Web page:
However, they should seriously consider moving standout safety Jessie Bates III. The 25-year-old was given the franchise tag this offseason but has no interest in playing under the tag in 2022.

    "The safety has 'no intentions' of playing the 2022 season under the franchise tag, a person close to the situation told USA TODAY Sports+," Tyler Dragon of USA TODAY Sports+ wrote. "The person spoke on condition of anonymity because of the sensitivity of the matter."

    If Bates relents and agrees to play on the tag, he's unlikely to be back in 2023, Kelsey Conway of the Cincinnati Enquirer reported.

    Cincinnati used a first-round pick on versatile Michigan defensive back Daxton Hill, who could play either safety or corner for the Bengals. If Bates isn't in Cincinnati's long-term plans, it could look to move him and play Hill at safety.

    The Philadelphia Eagles would be a logical trade partner for Cincinnati. They're outside of the conference, could use a replacement for departed free agent Rodney McLeod and are entering a win-now season.

    Following the draft, Eagles general manager Howie Roseman said that Philadelphia would "continue to look at" the safety position, according to Dave Zangaro of NBC Sports Philadelphia.

    The challenge for the Eagles would be in offering Bates an extension that works with their current cap situation—perhaps a backloaded deal full of guarantees. Philadelphia has just $4 million in cap space available. If the Eagles can make the financials work, Bates would be an ideal trade target.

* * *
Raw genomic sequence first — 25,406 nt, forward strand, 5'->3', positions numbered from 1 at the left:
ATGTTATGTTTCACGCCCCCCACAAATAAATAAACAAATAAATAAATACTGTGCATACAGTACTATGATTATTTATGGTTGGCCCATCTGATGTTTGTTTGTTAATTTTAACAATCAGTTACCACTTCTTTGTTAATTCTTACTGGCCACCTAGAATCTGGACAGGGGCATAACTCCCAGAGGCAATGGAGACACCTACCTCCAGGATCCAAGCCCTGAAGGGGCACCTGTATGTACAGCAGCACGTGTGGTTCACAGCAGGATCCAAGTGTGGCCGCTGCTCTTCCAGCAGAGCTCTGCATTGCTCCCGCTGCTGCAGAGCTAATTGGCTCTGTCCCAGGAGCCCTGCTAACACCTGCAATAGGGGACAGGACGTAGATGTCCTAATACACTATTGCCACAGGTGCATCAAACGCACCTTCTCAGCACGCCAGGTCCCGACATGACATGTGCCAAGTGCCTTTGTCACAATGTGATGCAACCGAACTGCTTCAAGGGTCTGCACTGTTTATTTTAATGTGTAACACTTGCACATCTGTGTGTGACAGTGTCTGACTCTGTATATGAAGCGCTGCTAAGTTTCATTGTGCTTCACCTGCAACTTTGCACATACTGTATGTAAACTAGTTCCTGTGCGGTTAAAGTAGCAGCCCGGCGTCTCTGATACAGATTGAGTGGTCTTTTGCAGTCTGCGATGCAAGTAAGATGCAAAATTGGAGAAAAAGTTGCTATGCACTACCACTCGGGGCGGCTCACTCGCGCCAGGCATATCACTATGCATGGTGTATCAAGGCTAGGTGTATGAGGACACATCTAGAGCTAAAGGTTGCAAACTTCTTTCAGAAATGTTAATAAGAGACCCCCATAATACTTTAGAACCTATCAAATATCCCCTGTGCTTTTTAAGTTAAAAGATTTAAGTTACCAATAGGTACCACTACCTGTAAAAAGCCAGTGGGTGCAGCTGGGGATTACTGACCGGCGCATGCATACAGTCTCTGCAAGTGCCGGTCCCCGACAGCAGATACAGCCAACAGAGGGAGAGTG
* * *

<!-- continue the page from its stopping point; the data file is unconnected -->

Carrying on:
Best Fit: Philadelphia Eagles

Clelin Ferrell, Edge, Las Vegas Raiders

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    Like the Bengals, the Las Vegas Raiders are aiming for the playoffs in 2022. They gave Cincinnati everything it could handle in 2021 in the wild-card round and will look to get even deeper into the postseason this year.

    Teams with playoff aspirations don't usually trade away pass-rushing depth, but the Raiders should see what they can get for disappointing 2019 first-round pick Clelin Ferrell. Las Vegas declined the Clemson product's fifth-year option this offseason and may lose him for nothing next offseason anyway.

    With Chandler Jones joining Maxx Crosby as Las Vegas' starting edge-rusher, Ferrell has little value to the Raiders now. In 16 games last season, he logged just 1.5 sacks and 10 quarterback pressures.

    As things stand, Ferrell will have an opportunity to revitalize his career in Patrick Graham's 3-4 scheme, but a change of scenery may be even better for the 25-year-old. The Cleveland Browns are a team that could provide it.

    The Browns need pass-rushing depth behind Myles Garrett and Jadeveon Clowney, even after acquiring Chase Winovich and drafting Alex Wright. Cleveland has also shown a willingness to bring in former first-round disappointments. Last offseason, it added Takkarist McKinley. This offseason it added Taven Bryan.

    Ferrell could serve as a nice reclamation project in Cleveland, while the Raiders could get some future draft capital out of the deal. His $10 million cap hit is noteworthy, but the Browns have more cap space than any team in the NFL right now.

    Best Fit: Cleveland Browns

Deion Jones, LB, Atlanta Falcons

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    The Atlanta Falcons are another rebuilding team that could look to move bloated contracts this season. Linebacker Deion Jones would be a logical trade chip, though there is a caveat. Now that June 1 has passed, the Falcons trade Jones after and save $1.07 million against the cap in 2022 while erasing his $12 million 2023 base salary.

    The Athletic's Jeff Schultz called a Jones trade "warranted and likely imminent."

    "If Jones had a leadership presence for younger players, the team could justify keeping him in 2022. But he has been anything but that," Schultz wrote.